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PostPosted: Mon, 9 Apr 2012 12:23:34 UTC 
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Joined: Thu, 22 Jun 2006 01:08:00 UTC
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hi, i am confused with this integral, the problem reads:

given the D.E. \partial _t u+\partial^3 _x u+u \partial_x u =0 (KdV equation), denote the soliton solution by S(x-\lambda t) where S represents the shape of the soliton and \lambda the speed. Write the equation for S by substituting in the soliton equation, integrate once and show that the constant of integration vanishes using the fact that the S has to decay at infinity.

what i have done
taking v=(x-\lambda t)
\partial _t S=-\lambda \partial _v S dt
\partial _x S=\partial _v S dx
\partial^3 _x S=\partial^3 _v S dx

so he soliton equation reads -\lambda \partial _v S dt+\partial^3 _v S dx+S \partial _v S dx=0
And then I don't know what to do, any idea?

thanks!


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PostPosted: Mon, 9 Apr 2012 12:28:10 UTC 
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Joined: Mon, 29 Dec 2008 17:49:32 UTC
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Location: On this day Taiwan becomes another Tiananmen under Dictator Ma.
ender wrote:
hi, i am confused with this integral, the problem reads:

given the D.E. \partial _t u+\partial^3 _x u+u \partial_x u =0 (KdV equation), denote the soliton solution by S(x-\lambda t) where S represents the shape of the soliton and \lambda the speed. Write the equation for S by substituting in the soliton equation, integrate once and show that the constant of integration vanishes using the fact that the S has to decay at infinity.

what i have done
taking v=(x-\lambda t)
\partial _t S=-\lambda \partial _v S dt
\partial _x S=\partial _v S dx
\partial^3 _x S=\partial^3 _v S dx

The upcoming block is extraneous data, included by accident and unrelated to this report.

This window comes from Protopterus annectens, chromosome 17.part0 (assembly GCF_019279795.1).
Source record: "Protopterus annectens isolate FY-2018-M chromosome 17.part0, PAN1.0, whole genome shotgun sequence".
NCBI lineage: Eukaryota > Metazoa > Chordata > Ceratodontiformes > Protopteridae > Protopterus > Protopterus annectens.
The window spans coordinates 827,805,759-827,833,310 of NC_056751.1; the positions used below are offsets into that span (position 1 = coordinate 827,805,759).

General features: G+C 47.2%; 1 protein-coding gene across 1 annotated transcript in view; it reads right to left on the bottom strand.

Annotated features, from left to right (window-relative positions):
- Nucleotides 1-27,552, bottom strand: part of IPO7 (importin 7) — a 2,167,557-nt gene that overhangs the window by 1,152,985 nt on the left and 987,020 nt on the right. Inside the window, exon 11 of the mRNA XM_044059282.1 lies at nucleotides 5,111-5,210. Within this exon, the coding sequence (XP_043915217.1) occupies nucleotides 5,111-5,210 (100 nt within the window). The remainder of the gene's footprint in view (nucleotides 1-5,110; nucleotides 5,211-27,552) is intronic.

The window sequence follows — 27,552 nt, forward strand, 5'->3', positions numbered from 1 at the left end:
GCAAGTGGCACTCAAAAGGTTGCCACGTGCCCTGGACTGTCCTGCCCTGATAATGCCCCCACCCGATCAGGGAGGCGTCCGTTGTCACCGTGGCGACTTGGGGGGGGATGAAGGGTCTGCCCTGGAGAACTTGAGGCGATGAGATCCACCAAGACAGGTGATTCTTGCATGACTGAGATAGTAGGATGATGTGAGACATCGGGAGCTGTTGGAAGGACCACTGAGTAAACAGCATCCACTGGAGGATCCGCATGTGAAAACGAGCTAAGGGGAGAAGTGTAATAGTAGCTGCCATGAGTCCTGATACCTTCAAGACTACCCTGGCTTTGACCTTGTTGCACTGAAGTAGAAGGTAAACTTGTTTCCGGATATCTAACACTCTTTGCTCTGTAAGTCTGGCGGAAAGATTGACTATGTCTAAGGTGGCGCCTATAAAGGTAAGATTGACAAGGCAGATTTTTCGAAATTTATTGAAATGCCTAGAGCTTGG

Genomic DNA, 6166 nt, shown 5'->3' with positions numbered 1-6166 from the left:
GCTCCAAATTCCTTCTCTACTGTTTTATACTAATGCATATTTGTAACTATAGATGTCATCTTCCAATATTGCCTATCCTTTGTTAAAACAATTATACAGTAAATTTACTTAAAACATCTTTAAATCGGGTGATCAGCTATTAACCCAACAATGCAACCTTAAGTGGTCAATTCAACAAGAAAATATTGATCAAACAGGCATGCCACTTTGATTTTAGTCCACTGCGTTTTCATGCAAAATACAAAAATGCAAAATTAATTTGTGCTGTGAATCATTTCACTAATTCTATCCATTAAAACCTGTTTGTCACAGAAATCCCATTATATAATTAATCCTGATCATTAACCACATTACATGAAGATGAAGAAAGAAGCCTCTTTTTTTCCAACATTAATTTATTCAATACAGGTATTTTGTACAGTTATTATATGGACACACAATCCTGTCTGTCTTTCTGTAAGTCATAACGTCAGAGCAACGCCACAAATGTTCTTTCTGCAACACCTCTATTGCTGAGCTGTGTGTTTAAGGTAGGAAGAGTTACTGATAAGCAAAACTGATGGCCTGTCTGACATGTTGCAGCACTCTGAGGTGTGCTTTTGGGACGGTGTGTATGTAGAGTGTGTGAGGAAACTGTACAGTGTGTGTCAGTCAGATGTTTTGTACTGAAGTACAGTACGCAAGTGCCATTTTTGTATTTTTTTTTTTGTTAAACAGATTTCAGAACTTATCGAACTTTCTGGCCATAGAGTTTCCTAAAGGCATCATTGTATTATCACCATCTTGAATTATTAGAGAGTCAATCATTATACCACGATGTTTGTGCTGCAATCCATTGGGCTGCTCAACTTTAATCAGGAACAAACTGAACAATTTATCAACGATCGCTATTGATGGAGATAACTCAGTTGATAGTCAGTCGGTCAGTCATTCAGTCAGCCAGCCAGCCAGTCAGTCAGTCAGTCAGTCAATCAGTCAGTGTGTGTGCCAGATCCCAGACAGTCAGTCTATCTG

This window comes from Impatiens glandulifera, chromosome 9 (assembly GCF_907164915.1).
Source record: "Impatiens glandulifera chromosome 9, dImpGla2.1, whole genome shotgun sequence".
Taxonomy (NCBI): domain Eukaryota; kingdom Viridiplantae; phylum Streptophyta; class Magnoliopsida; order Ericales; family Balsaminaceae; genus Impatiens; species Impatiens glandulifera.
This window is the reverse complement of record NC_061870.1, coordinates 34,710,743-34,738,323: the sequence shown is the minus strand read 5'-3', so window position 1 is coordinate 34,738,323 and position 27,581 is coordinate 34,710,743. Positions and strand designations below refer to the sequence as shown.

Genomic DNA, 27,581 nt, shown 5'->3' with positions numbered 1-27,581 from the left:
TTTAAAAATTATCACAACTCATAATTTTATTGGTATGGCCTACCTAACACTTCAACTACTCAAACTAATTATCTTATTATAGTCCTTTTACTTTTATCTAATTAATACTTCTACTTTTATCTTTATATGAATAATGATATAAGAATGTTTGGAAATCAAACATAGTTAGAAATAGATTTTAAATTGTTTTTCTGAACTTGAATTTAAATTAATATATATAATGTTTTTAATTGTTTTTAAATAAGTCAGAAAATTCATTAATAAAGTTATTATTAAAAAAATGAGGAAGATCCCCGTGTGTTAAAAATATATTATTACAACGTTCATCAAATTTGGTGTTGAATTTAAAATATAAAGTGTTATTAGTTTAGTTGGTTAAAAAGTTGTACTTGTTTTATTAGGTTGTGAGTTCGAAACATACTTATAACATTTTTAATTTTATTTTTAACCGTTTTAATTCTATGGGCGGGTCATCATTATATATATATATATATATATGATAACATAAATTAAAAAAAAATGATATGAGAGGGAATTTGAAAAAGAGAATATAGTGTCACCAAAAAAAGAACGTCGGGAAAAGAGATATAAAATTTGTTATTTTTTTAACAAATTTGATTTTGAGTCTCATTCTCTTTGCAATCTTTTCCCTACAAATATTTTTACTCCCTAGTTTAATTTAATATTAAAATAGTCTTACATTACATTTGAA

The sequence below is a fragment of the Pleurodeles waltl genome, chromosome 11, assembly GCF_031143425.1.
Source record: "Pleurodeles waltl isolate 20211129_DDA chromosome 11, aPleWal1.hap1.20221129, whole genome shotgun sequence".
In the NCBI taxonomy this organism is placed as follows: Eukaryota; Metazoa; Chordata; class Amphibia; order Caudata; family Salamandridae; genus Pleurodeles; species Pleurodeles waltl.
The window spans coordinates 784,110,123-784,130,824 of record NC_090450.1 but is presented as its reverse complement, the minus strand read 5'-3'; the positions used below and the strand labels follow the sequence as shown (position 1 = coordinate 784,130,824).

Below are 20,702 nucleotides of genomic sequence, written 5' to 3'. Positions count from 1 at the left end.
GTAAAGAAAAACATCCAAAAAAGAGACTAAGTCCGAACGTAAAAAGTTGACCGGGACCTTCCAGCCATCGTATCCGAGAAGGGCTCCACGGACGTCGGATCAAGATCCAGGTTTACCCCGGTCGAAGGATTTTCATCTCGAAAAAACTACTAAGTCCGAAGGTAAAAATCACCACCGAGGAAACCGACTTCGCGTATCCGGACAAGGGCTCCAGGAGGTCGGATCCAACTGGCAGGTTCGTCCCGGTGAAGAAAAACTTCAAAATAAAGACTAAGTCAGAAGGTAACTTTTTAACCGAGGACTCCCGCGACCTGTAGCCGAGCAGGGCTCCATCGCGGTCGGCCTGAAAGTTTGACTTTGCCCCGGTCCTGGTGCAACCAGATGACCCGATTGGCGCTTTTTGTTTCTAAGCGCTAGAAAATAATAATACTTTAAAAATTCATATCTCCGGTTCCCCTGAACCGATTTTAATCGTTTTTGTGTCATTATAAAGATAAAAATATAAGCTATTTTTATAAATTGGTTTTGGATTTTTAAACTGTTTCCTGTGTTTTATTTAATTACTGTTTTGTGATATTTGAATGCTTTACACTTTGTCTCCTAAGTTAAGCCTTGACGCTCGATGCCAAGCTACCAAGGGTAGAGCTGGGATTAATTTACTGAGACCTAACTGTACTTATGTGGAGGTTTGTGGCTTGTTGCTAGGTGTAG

so he soliton equation reads -\lambda \partial _v S dt+\partial^3 _v S dx+S \partial _v S dx=0
And then I don't know what to do, any idea?

thanks!


What are the dt,dx doing here? Once you correct that, follow the instruction
Quote:
integrate once and ...

_________________
\begin{aligned}
Spin(1)&=O(1)=\mathbb{Z}/2&\quad&\text{and}\\
Spin(2)&=U(1)=SO(2)&&\text{are obvious}\\
Spin(3)&=Sp(1)=SU(2)&&\text{by }q\mapsto(\mathop{\mathrm{Im}}\mathbb{H}\ni p\mapsto qp\bar{q})\\
Spin(4)&=Sp(1)\times Sp(1)&&\text{by }(q_1,q_2)\mapsto(\mathbb{H}\ni p\mapsto q_1p\bar{q_2})\\
Spin(5)&=Sp(2)&&\text{by }\mathbb{HP}^1\cong S^4_{round}\hookrightarrow\mathbb{R}^5\\
Spin(6)&=SU(4)&&\text{by the irrep }\Lambda_+\mathbb{C}^4
\end{aligned}


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PostPosted: Mon, 9 Apr 2012 12:46:43 UTC 
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Joined: Thu, 22 Jun 2006 01:08:00 UTC
Posts: 135
well yes here dx=1 and dt=1 but still i get then the equation

-\lambda \partial_v S+\partial^3_v S+S \partial S=0

integrating we have
-\lambda S+\partial^2_v S+\frac{S^2}{s}=0
right?
but i think the solution i should get is

-\frac{1}{2}u^2-u_{xx}


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PostPosted: Mon, 9 Apr 2012 12:49:29 UTC 
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Joined: Mon, 29 Dec 2008 17:49:32 UTC
Posts: 6635
Location: On this day Taiwan becomes another Tiananmen under Dictator Ma.
ender wrote:
well yes here dx=1 and dt=1 but still i get then the equation

-\lambda \partial_v S+\partial^3_v S+S \partial S=0

integrating we have
-\lambda S+\partial^2_v S+\frac{S^2}{s}=0
right?
but i think the solution i should get is

-\frac{1}{2}u^2-u_{xx}


Huh? What is this mysterious s you have in the denominator here? And you haven't shown why the RHS is zero...

_________________
\begin{aligned}
Spin(1)&=O(1)=\mathbb{Z}/2&\quad&\text{and}\\
Spin(2)&=U(1)=SO(2)&&\text{are obvious}\\
Spin(3)&=Sp(1)=SU(2)&&\text{by }q\mapsto(\mathop{\mathrm{Im}}\mathbb{H}\ni p\mapsto qp\bar{q})\\
Spin(4)&=Sp(1)\times Sp(1)&&\text{by }(q_1,q_2)\mapsto(\mathbb{H}\ni p\mapsto q_1p\bar{q_2})\\
Spin(5)&=Sp(2)&&\text{by }\mathbb{HP}^1\cong S^4_{round}\hookrightarrow\mathbb{R}^5\\
Spin(6)&=SU(4)&&\text{by the irrep }\Lambda_+\mathbb{C}^4
\end{aligned}


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PostPosted: Mon, 9 Apr 2012 13:08:14 UTC 
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Joined: Thu, 22 Jun 2006 01:08:00 UTC
Posts: 135
sorry the denominator is not an S is a 2, (typo). The RHS is 0 because it the profile decays at x=infinity and this also holds fot t=0, it follows from this.


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